USS Wake Island (CVE-65)
Technical Data:  Built by the Kaiser Shipbuilding Company of Vancouver, Washington, the escort carrier USS Wake Island was
commissioned on November 7, 1943.  It had a length of 512 feet, three inches; a beam of 65 feet; entire width of 108 feet, one inch;
a draft of 22 feet, six inches; and a displacement of 7,800 tons.  Reciprocating engines provided a top speed of 19 knots.  She held
a compliment of 860 crew and 28 aircraft.
Service in World War II:  Under the command of Captain Hames R. Tague, the Wake Island steamed through the Panama Canal
in January, 1944 and made port in Norfolk, Virginia, and New York before embarking on a voyage to Karachi, India.  Upon returning,
the ship underwent alterations and overhaul in Norfolk before setting off June 15, 1944 for waters off Bermuda where she served as
nucleus of Task Group 22.6, a combined air-and-surface, anti-submarine hunter-killer expedition.  On that cruise, one of the ship's
planes, an Avenger, intercepted and sank the German submarine U-543 off the coast of Africa.  On August 4, Task Group 22.6 was
dissolved, and the Wake Island returned to Norfolk for repairs and alterations before moving on to Quonset, Rhode Island, where it

served on carrier aircraft qualification duty from late August through the end of October.  On November 11, the USS Wake Island

returned to the west coast, via the Panama Canal, and continued on to Pearl Harbor, Hawaii, arriving on December 5, 1944.  After

taking on passengers and supplies, the Wake Island sailed for Manus in the Admiralty Islands where it discharged all passengers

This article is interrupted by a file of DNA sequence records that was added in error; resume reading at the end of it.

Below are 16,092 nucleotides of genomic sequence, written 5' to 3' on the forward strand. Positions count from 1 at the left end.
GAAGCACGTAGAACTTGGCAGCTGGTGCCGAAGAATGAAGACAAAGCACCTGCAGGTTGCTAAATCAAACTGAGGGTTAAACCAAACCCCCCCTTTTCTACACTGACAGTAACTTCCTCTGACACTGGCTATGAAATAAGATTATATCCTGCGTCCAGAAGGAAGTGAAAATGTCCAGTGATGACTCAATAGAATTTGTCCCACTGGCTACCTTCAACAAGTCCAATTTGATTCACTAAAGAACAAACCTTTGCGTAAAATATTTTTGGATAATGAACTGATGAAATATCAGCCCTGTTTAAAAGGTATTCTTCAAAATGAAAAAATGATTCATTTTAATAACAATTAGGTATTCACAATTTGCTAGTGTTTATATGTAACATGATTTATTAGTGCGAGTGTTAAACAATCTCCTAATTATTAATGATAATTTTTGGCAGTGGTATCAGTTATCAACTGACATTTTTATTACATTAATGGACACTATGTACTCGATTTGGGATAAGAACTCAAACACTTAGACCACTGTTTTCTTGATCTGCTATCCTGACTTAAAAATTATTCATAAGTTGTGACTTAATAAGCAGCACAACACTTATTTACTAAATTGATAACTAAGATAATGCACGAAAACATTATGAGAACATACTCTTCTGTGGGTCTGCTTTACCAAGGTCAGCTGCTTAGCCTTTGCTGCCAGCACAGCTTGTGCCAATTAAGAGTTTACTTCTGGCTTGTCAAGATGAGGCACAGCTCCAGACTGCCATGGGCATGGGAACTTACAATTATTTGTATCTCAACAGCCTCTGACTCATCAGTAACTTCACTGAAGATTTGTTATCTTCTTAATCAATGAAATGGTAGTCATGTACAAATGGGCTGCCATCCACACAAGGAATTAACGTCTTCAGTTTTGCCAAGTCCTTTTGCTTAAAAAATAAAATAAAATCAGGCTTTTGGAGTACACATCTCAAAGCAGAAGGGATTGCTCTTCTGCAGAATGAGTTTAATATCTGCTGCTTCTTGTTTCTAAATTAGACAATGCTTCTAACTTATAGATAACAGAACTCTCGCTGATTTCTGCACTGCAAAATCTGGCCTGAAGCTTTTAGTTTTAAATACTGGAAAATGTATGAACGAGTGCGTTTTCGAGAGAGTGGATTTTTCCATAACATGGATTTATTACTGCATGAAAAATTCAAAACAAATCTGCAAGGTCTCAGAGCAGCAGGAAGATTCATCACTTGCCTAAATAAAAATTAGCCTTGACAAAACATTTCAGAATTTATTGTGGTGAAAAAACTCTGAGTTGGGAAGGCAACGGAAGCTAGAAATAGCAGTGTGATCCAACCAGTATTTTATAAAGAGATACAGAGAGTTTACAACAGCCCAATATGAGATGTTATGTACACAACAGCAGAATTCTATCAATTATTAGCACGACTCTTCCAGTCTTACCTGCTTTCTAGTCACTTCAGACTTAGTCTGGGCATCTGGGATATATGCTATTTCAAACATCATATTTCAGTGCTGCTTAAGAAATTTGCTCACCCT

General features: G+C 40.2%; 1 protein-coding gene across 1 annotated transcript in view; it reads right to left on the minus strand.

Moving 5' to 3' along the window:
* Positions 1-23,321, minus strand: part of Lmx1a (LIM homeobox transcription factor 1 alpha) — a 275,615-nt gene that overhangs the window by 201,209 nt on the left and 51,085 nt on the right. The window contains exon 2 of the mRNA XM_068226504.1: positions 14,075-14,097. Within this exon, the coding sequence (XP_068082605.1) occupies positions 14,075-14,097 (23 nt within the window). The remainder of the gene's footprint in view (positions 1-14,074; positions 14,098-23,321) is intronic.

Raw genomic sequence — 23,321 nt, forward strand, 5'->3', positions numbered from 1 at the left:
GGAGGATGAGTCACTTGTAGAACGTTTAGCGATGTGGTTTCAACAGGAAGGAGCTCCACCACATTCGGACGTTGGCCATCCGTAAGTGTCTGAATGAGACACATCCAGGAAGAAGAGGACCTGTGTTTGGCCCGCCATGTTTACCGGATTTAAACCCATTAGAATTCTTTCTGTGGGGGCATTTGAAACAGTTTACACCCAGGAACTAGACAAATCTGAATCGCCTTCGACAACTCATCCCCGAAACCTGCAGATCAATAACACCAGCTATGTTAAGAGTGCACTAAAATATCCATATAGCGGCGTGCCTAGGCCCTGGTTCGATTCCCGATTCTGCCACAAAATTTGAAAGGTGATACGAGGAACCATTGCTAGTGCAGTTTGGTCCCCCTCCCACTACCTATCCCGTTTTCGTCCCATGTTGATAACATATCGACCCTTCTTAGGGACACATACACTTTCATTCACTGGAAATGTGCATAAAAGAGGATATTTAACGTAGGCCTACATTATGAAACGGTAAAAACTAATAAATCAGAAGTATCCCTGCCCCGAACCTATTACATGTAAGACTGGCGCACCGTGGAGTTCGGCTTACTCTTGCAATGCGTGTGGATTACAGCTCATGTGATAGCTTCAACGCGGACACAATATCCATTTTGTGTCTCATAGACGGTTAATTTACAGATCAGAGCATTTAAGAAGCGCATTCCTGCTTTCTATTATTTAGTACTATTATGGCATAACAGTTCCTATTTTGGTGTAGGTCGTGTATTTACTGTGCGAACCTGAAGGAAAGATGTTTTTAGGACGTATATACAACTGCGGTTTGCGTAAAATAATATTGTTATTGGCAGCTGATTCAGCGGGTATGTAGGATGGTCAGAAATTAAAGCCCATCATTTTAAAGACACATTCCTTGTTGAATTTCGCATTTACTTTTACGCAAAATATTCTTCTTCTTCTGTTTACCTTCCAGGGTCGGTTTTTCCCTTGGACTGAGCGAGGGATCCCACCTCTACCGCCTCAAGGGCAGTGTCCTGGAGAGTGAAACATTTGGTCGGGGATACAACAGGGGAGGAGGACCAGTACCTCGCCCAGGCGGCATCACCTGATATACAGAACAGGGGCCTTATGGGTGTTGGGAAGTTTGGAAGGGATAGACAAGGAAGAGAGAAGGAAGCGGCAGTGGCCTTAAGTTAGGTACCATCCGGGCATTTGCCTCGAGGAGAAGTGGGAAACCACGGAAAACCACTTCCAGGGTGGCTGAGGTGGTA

and cargo and moved to join the huge fleet assembling for the invasion of Luzon.  For most of January, February, and March, 1945,
the Wake Island participated in combat operations at Panay Gulf, Leyte Gulf, and Lingayen Gulf, in the Philippine Islands, as well
well as Iwo Jima in the Volcano Islands.  Perhaps the highest praise of her performance came from Rear Admiral Clifton Sprague
who sent to the following message to the commanding officer of the Wake Island:  "If your ship is as good as your air department
and squadron, it is a standout.  I have seen nearly all of the combat CVE's work, and, I must say, the 'Wake' tops them all for
efficiency, smoothness, and good judgment.  I hope we are together again."  Charley Plummer disembarked the Wake Island on 
March 18, 1945, and boarded the USS Admiral Coontz for transport to San Francisco and a well-deserved and long overdue shore
assignment.  The USS Wake Island continued to see combat service in the Pacific, earning three battle stars before returning to
San Diego, California, on July 25, 1945, for training duty; but before her illustrious career ended, one more distinction awaited the
Wake Island.  On November 5, 1945, the first ever jet-propelled landing on an aircraft carrier took place on her flight deck during
testing of the FR-1s "Fireball."  The Wake Island was de-commissioned April 5, 1946 and struck from the Navy list April 17, 1946.
Charley Plummer's Story:  The narrative above covers most major operations involving the USS Wake Island.  To share a sailor's
view of combat, click here and read Chief Quartermaster Charley Plummer's own words describing daily activities of January 1945
through March 1945, transcribed from a pocket diary he kept during his years at sea.
Ship's Itinerary (from Charley Madison Plummer's diary):  click here.

Sources: Dictionary of American Naval Fighting Ships; wartime diary of Chief Quartermaster Charley M. Plummer, U.S. Navy (1920-50).

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